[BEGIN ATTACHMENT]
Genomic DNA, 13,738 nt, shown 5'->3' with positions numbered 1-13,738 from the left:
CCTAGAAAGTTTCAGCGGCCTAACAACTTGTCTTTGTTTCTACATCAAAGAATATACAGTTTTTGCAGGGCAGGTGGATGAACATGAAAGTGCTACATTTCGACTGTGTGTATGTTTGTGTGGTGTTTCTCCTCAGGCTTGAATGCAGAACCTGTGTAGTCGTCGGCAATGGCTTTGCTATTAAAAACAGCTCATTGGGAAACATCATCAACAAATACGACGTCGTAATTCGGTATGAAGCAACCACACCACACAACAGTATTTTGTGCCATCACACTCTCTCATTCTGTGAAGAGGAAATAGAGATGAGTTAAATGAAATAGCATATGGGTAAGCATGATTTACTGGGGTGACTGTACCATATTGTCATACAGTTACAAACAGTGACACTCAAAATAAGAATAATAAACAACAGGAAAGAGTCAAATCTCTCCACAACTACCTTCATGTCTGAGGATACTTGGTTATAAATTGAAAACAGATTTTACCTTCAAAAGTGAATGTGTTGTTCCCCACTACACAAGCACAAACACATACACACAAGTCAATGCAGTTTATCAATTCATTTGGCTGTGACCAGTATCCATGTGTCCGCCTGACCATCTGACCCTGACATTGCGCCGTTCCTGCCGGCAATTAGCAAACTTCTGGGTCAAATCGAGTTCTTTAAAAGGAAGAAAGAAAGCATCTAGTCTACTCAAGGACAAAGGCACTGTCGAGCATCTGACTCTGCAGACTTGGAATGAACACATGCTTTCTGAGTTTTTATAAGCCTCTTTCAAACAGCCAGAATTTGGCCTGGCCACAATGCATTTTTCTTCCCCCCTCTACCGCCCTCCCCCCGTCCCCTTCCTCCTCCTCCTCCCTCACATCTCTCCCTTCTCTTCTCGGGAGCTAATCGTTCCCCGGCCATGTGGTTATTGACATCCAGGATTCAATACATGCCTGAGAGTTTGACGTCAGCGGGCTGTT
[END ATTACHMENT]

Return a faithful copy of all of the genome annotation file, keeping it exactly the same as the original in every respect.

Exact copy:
Genomic DNA, 13,738 nt, shown 5'->3' with positions numbered 1-13,738 from the left:
CCTAGAAAGTTTCAGCGGCCTAACAACTTGTCTTTGTTTCTACATCAAAGAATATACAGTTTTTGCAGGGCAGGTGGATGAACATGAAAGTGCTACATTTCGACTGTGTGTATGTTTGTGTGGTGTTTCTCCTCAGGCTTGAATGCAGAACCTGTGTAGTCGTCGGCAATGGCTTTGCTATTAAAAACAGCTCATTGGGAAACATCATCAACAAATACGACGTCGTAATTCGGTATGAAGCAACCACACCACACAACAGTATTTTGTGCCATCACACTCTCTCATTCTGTGAAGAGGAAATAGAGATGAGTTAAATGAAATAGCATATGGGTAAGCATGATTTACTGGGGTGACTGTACCATATTGTCATACAGTTACAAACAGTGACACTCAAAATAAGAATAATAAACAACAGGAAAGAGTCAAATCTCTCCACAACTACCTTCATGTCTGAGGATACTTGGTTATAAATTGAAAACAGATTTTACCTTCAAAAGTGAATGTGTTGTTCCCCACTACACAAGCACAAACACATACACACAAGTCAATGCAGTTTATCAATTCATTTGGCTGTGACCAGTATCCATGTGTCCGCCTGACCATCTGACCCTGACATTGCGCCGTTCCTGCCGGCAATTAGCAAACTTCTGGGTCAAATCGAGTTCTTTAAAAGGAAGAAAGAAAGCATCTAGTCTACTCAAGGACAAAGGCACTGTCGAGCATCTGACTCTGCAGACTTGGAATGAACACATGCTTTCTGAGTTTTTATAAGCCTCTTTCAAACAGCCAGAATTTGGCCTGGCCACAATGCATTTTTCTTCCCCCCTCTACCGCCCTCCCCCCGTCCCCTTCCTCCTCCTCCTCCCTCACATCTCTCCCTTCTCTTCTCGGGAGCTAATCGTTCCCCGGCCATGTGGTTATTGACATCCAGGATTCAATACATGCCTGAGAGTTTGACGTCAGCGGGCTGTT